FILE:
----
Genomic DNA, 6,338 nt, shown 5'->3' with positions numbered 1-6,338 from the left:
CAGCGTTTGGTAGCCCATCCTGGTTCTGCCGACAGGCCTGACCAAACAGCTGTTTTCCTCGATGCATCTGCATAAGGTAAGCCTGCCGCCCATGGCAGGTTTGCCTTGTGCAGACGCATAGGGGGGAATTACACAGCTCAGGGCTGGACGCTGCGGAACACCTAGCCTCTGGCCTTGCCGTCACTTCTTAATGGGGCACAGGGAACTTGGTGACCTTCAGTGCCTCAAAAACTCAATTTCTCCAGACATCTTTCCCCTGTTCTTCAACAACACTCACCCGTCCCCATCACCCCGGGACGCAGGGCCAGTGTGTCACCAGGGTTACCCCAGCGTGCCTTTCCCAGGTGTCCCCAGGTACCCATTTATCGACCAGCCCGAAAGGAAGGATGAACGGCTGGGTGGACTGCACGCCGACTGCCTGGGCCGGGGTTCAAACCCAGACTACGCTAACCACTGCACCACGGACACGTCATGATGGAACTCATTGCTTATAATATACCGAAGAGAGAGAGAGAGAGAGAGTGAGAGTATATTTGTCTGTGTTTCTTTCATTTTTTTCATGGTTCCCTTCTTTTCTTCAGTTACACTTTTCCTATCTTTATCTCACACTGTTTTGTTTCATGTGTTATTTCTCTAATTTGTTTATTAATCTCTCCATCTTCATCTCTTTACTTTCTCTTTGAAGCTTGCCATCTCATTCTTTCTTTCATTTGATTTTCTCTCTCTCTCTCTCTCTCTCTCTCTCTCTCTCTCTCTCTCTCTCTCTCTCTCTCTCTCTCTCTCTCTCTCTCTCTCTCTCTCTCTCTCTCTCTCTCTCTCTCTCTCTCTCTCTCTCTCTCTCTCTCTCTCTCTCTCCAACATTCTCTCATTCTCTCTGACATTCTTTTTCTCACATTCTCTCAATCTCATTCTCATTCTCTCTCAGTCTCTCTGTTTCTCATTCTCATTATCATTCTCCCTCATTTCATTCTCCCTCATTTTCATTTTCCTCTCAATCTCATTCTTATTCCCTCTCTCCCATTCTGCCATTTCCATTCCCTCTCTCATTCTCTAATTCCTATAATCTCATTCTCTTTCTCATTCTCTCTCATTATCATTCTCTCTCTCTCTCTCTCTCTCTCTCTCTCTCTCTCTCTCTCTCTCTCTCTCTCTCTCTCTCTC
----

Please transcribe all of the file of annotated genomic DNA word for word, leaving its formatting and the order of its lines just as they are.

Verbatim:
Genomic DNA, 6,338 nt, shown 5'->3' with positions numbered 1-6,338 from the left:
CAGCGTTTGGTAGCCCATCCTGGTTCTGCCGACAGGCCTGACCAAACAGCTGTTTTCCTCGATGCATCTGCATAAGGTAAGCCTGCCGCCCATGGCAGGTTTGCCTTGTGCAGACGCATAGGGGGGAATTACACAGCTCAGGGCTGGACGCTGCGGAACACCTAGCCTCTGGCCTTGCCGTCACTTCTTAATGGGGCACAGGGAACTTGGTGACCTTCAGTGCCTCAAAAACTCAATTTCTCCAGACATCTTTCCCCTGTTCTTCAACAACACTCACCCGTCCCCATCACCCCGGGACGCAGGGCCAGTGTGTCACCAGGGTTACCCCAGCGTGCCTTTCCCAGGTGTCCCCAGGTACCCATTTATCGACCAGCCCGAAAGGAAGGATGAACGGCTGGGTGGACTGCACGCCGACTGCCTGGGCCGGGGTTCAAACCCAGACTACGCTAACCACTGCACCACGGACACGTCATGATGGAACTCATTGCTTATAATATACCGAAGAGAGAGAGAGAGAGAGAGTGAGAGTATATTTGTCTGTGTTTCTTTCATTTTTTTCATGGTTCCCTTCTTTTCTTCAGTTACACTTTTCCTATCTTTATCTCACACTGTTTTGTTTCATGTGTTATTTCTCTAATTTGTTTATTAATCTCTCCATCTTCATCTCTTTACTTTCTCTTTGAAGCTTGCCATCTCATTCTTTCTTTCATTTGATTTTCTCTCTCTCTCTCTCTCTCTCTCTCTCTCTCTCTCTCTCTCTCTCTCTCTCTCTCTCTCTCTCTCTCTCTCTCTCTCTCTCTCTCTCTCTCTCTCTCTCTCTCTCTCTCTCTCTCTCTCTCTCTCTCTCTCTCTCTCCAACATTCTCTCATTCTCTCTGACATTCTTTTTCTCACATTCTCTCAATCTCATTCTCATTCTCTCTCAGTCTCTCTGTTTCTCATTCTCATTATCATTCTCCCTCATTTCATTCTCCCTCATTTTCATTTTCCTCTCAATCTCATTCTTATTCCCTCTCTCCCATTCTGCCATTTCCATTCCCTCTCTCATTCTCTAATTCCTATAATCTCATTCTCTTTCTCATTCTCTCTCATTATCATTCTCTCTCTCTCTCTCTCTCTCTCTCTCTCTCTCTCTCTCTCTCTCTCTCTCTCTCTCTCTCTC